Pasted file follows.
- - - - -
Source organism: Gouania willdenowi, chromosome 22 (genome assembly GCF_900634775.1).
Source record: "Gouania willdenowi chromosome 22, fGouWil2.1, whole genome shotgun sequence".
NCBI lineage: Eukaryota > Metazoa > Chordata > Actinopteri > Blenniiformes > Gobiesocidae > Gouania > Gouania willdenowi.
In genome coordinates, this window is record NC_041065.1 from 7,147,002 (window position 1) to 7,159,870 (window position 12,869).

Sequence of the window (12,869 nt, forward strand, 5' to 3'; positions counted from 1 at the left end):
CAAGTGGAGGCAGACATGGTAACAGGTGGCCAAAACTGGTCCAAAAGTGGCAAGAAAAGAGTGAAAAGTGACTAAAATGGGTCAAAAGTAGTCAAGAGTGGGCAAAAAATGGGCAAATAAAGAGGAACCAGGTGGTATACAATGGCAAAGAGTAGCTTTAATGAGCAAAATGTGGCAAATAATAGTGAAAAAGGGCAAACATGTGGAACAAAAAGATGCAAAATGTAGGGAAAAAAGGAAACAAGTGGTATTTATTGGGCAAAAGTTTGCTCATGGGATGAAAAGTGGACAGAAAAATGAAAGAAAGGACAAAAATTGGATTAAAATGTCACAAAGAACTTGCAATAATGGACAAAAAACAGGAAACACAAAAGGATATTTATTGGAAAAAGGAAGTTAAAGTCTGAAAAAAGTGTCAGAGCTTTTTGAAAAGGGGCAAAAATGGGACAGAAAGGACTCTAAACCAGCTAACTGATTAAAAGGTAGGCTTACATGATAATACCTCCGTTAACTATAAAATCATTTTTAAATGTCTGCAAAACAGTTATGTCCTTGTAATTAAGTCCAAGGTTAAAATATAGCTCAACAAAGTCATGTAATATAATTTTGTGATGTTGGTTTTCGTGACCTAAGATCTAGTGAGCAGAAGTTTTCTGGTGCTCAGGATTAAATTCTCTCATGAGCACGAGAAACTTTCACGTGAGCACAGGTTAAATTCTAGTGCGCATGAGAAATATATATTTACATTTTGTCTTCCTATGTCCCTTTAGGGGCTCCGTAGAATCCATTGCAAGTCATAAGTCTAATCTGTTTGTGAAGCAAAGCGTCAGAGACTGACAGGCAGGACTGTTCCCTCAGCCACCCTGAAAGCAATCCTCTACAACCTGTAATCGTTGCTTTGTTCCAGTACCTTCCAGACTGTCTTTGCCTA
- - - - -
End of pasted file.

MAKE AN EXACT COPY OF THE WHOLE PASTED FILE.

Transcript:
Source organism: Gouania willdenowi, chromosome 22 (genome assembly GCF_900634775.1).
Source record: "Gouania willdenowi chromosome 22, fGouWil2.1, whole genome shotgun sequence".
NCBI lineage: Eukaryota > Metazoa > Chordata > Actinopteri > Blenniiformes > Gobiesocidae > Gouania > Gouania willdenowi.
In genome coordinates, this window is record NC_041065.1 from 7,147,002 (window position 1) to 7,159,870 (window position 12,869).

Sequence of the window (12,869 nt, forward strand, 5' to 3'; positions counted from 1 at the left end):
CAAGTGGAGGCAGACATGGTAACAGGTGGCCAAAACTGGTCCAAAAGTGGCAAGAAAAGAGTGAAAAGTGACTAAAATGGGTCAAAAGTAGTCAAGAGTGGGCAAAAAATGGGCAAATAAAGAGGAACCAGGTGGTATACAATGGCAAAGAGTAGCTTTAATGAGCAAAATGTGGCAAATAATAGTGAAAAAGGGCAAACATGTGGAACAAAAAGATGCAAAATGTAGGGAAAAAAGGAAACAAGTGGTATTTATTGGGCAAAAGTTTGCTCATGGGATGAAAAGTGGACAGAAAAATGAAAGAAAGGACAAAAATTGGATTAAAATGTCACAAAGAACTTGCAATAATGGACAAAAAACAGGAAACACAAAAGGATATTTATTGGAAAAAGGAAGTTAAAGTCTGAAAAAAGTGTCAGAGCTTTTTGAAAAGGGGCAAAAATGGGACAGAAAGGACTCTAAACCAGCTAACTGATTAAAAGGTAGGCTTACATGATAATACCTCCGTTAACTATAAAATCATTTTTAAATGTCTGCAAAACAGTTATGTCCTTGTAATTAAGTCCAAGGTTAAAATATAGCTCAACAAAGTCATGTAATATAATTTTGTGATGTTGGTTTTCGTGACCTAAGATCTAGTGAGCAGAAGTTTTCTGGTGCTCAGGATTAAATTCTCTCATGAGCACGAGAAACTTTCACGTGAGCACAGGTTAAATTCTAGTGCGCATGAGAAATATATATTTACATTTTGTCTTCCTATGTCCCTTTAGGGGCTCCGTAGAATCCATTGCAAGTCATAAGTCTAATCTGTTTGTGAAGCAAAGCGTCAGAGACTGACAGGCAGGACTGTTCCCTCAGCCACCCTGAAAGCAATCCTCTACAACCTGTAATCGTTGCTTTGTTCCAGTACCTTCCAGACTGTCTTTGCCTA